In my observation of the political environment, political issues in general appear more and more to have this fracturing character. The election, that goes without saying. But other things too – Syria, the Jordan Peterson controversy. It’s starting to seem like the normal paradigm for discursive politics is one of characterizing any substantial critique of your position as symptomatic of a person being subhuman. Peterson in theory is against this (and his lectures on authoritarianism I believe remain relevant and helpful), and yet in his public life he practices precisely what he denounces: standing as a sort of prophet of the apocalypse, he is unable to heed any criticism of himself, and dismisses those who oppose him with a logic eerily similar to anti semitism (this secret kabal of neo-marxists, as a subconscious collectivity are conspiring to take over the university and the country).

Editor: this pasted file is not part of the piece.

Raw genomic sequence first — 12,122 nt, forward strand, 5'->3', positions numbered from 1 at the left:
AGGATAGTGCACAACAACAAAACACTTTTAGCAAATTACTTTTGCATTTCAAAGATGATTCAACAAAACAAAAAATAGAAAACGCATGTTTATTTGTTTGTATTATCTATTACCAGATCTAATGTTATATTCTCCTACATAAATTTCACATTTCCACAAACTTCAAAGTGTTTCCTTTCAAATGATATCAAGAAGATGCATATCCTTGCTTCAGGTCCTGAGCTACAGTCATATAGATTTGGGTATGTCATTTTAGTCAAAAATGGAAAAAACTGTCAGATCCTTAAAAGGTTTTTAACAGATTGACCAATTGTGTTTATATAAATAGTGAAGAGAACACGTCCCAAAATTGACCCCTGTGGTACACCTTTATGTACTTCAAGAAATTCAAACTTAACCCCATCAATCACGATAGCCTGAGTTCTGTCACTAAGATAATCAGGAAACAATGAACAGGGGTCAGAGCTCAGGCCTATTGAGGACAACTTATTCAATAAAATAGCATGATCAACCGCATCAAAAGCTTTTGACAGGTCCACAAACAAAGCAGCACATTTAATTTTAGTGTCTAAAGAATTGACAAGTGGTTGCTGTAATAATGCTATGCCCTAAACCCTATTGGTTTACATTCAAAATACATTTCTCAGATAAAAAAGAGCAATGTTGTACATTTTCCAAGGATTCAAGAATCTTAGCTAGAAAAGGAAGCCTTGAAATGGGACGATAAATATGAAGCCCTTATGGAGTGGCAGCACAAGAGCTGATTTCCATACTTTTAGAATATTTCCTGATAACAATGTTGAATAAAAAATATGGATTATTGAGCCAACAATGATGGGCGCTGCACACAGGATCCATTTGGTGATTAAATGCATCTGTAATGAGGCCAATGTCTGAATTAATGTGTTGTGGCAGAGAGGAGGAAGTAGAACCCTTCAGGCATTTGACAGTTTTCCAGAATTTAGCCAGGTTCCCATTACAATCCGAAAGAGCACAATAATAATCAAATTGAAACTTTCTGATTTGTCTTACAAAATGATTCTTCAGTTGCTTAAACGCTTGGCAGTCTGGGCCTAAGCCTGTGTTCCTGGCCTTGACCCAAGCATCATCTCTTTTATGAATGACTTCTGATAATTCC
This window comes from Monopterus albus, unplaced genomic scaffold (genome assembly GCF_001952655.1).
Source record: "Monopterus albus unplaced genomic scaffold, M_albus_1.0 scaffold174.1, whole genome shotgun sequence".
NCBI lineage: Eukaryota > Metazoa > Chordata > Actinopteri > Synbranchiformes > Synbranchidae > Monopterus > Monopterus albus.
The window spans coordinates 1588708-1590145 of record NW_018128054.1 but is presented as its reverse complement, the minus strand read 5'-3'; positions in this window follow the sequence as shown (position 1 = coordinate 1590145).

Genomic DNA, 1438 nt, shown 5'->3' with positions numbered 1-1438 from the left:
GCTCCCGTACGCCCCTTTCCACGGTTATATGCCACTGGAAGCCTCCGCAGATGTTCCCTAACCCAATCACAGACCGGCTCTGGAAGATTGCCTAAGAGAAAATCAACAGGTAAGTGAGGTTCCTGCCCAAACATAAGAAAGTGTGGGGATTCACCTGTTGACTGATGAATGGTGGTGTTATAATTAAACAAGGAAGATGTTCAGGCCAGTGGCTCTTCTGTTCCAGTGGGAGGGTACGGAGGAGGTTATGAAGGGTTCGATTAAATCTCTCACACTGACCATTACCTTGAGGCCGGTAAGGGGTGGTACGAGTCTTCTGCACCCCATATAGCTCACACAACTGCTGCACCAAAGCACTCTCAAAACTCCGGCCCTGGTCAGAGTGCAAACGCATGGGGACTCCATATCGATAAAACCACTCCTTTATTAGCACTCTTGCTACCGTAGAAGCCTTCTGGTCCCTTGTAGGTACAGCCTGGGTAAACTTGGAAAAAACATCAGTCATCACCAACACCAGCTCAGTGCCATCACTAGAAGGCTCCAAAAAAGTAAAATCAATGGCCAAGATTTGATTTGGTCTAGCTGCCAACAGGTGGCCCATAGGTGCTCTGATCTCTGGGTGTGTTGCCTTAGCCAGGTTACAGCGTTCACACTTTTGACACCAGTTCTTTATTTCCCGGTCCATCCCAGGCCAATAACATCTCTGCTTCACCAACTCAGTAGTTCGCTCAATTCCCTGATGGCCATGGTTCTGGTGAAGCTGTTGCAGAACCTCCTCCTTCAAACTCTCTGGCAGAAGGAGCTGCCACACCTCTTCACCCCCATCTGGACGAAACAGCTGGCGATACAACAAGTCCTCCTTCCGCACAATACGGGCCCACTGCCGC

On the topic of Syria, the levels of abandonment are just appalling. This week has brought a series of major breakthroughs for the regime in Aleppo. This is, many are saying, really the end to the Revolution. And I don’t mean to say no one cares – there is tons of mainstream media coverage. But in terms of my Facebook feed, only the usual suspects continue to post about Syria. I haven’t seen a single person who doesn’t regularly post about Syria post anything this week about the increasingly genocidal situation in Aleppo. Actually that’s not true, one person did today, sharing a post I had made about the Canadian government’s attempt to get a UN General Assembly Resolution through to call for a stop to the slaughter and aid to the residents of East (Rebel-held) Aleppo. A topic which, by the way, I have not heard discussed by anyone, despite its obvious relevance for Canadians. For the most part, what I continue to see are a kind of de-contextualized leftist fetishism – posts about Castro, posts about how if white people didn’t want to deal with immigrants they shouldn’t have colonized the globe.